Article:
South African investigators say cable theft caused January’s passenger train derailment near the capital, Pretoria - injuring about 200 people. About 50 meters of electrical cables were stolen, shutting down the railway's automated signal system. Cable theft is estimated to cost more than a half billion dollars, to the South African economy every year. Each electrical, telecommunications or transport cable stolen can shut down economic activity in a vast area.
Eunice Sethabakgomo's neighborhood could be a perfect ad for the government's efforts to help the poor since the fall of apartheid: neat rows of little brick houses line the paved streets in this modern looking village outside of Johannesburg. Everything works well here; except for the street lights.
“We have street lights, but they're no longer working. Since 2010, they stole the cables," complained Sethabakgomo. "It is a big problem, especially when the place is dark, that's when crime happens”
A couple of kilometers away, it's a different world, but with the same problem. Trevor D'Oliveira owns Avianto, a sprawling complex that specializes in Italian-themed weddings for the Johannesburg upper class. At all times, a camera is aimed at the electricity box that services the complex to try to prevent cable theft.
“We've had this cable stolen three times in the last seven years," said D'Oliveira. "Then it takes a day of two for being repaired, and during that time the generator has to run. To run that generator for a day is probably 3000 rands worth [$340] of diesel. Yet the amount of money the guys get for that piece of cable is probably just a couple hundred rands [$22].”
Cable theft is a massive problem throughout South Africa. Most affected are the big agencies that provide the backbone of the South African economy: the telecommunications agency Telkom, the transport agency Transnet, and the electric company, Eskom.
Maboe Maphaka, senior manager at Eskom, estimates that cable theft costs his company $45 million a year - notwithstanding the damage to its image. It costs the consumer quite a bit of money from power surges which can damage all equipment - computers, TVs, appliances - plugged in at the time.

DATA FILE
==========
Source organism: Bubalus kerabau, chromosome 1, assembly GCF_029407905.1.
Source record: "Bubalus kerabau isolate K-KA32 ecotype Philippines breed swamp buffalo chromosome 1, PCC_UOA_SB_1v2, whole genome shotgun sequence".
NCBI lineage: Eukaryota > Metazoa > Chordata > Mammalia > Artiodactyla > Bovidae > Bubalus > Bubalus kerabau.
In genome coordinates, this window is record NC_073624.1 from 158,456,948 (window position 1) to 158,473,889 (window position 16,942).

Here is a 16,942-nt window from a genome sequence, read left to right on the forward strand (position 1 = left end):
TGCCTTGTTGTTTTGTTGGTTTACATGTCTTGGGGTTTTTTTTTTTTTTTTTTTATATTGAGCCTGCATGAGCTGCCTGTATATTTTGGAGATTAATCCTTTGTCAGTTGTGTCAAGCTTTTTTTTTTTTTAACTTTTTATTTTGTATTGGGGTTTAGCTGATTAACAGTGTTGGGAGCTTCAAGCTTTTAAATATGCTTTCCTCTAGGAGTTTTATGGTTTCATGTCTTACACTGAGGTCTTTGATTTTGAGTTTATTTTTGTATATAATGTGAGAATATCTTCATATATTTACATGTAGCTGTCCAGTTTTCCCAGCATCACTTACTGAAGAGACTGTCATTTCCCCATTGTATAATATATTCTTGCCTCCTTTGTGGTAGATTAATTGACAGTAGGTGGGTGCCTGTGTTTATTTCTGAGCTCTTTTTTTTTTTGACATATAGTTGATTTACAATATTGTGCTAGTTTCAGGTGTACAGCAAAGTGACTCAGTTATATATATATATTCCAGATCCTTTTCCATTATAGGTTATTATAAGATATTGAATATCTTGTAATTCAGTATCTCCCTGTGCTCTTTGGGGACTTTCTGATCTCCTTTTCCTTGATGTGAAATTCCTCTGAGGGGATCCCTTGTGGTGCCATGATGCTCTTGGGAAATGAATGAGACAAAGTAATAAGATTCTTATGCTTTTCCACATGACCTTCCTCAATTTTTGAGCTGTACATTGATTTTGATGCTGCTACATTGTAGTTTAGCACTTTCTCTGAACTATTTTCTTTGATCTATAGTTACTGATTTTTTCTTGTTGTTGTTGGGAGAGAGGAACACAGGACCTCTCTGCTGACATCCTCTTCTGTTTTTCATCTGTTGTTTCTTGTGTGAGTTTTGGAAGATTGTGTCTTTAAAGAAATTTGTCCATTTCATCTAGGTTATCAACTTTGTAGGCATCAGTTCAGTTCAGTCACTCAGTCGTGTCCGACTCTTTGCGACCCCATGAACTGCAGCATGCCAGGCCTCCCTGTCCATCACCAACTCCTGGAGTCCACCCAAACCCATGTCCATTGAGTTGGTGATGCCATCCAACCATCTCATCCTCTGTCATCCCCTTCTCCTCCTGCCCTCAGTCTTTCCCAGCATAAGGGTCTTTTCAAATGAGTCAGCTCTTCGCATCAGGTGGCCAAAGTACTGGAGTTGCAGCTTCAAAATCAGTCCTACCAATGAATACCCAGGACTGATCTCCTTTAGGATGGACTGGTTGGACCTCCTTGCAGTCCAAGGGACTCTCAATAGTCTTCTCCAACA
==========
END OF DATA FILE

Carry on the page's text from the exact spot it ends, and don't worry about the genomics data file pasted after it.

“When a customer comes down to Eskom to claim for a fridge that has burnt down, and Eskom comes back and say 'look, we can't pay you for this because of this, this and that, as customer you are aggrieved', and then Eskom becomes this uncaring organization," said Maphaka.
Five years ago, the city of Cape Town created a special unit nicknamed the Copperheads, to fight metal cable theft. Niels Arendse, its spokesperson, says they arrest on average 130 to 140 people every year.
But he says the courts are not taking this crime seriously enough. In 2009 for example, his organization arrested 20 people from an organized group that was conspiring to steal cables. But they only received a warning from the courts.
The South African Chamber of Commerce and Industry is lobbying for cable theft to be classified as economic sabotage, which would lead to tougher punishment for the culprits.
Neren Rau, the CEO of the chamber, says the move is essential to fight a crime that can slow down the economy: a cable stolen can mean businesses shut down for a day for lack of electricity, cut off internet or phone, trains stuck in a station. Hence, Rau says, there is a disconnect between the relatively low value of the copper stolen and its global implication for businesses.
“Sadly, at the lowest level of theft, it's merely criminals that are trying to put food on the table," said Rau. "That's why in the past we've had difficulty prosecuting them, there was a lot of sympathy. But now that we're looking at the broad implication - we've had the derailment in Pretoria - it's a problem of the economy as a whole.”
The South African Chamber of Commerce is currently leading a study to evaluate the total cost to the economy. Neren Rau says it might be even higher than the current estimate of a half billion dollars a year.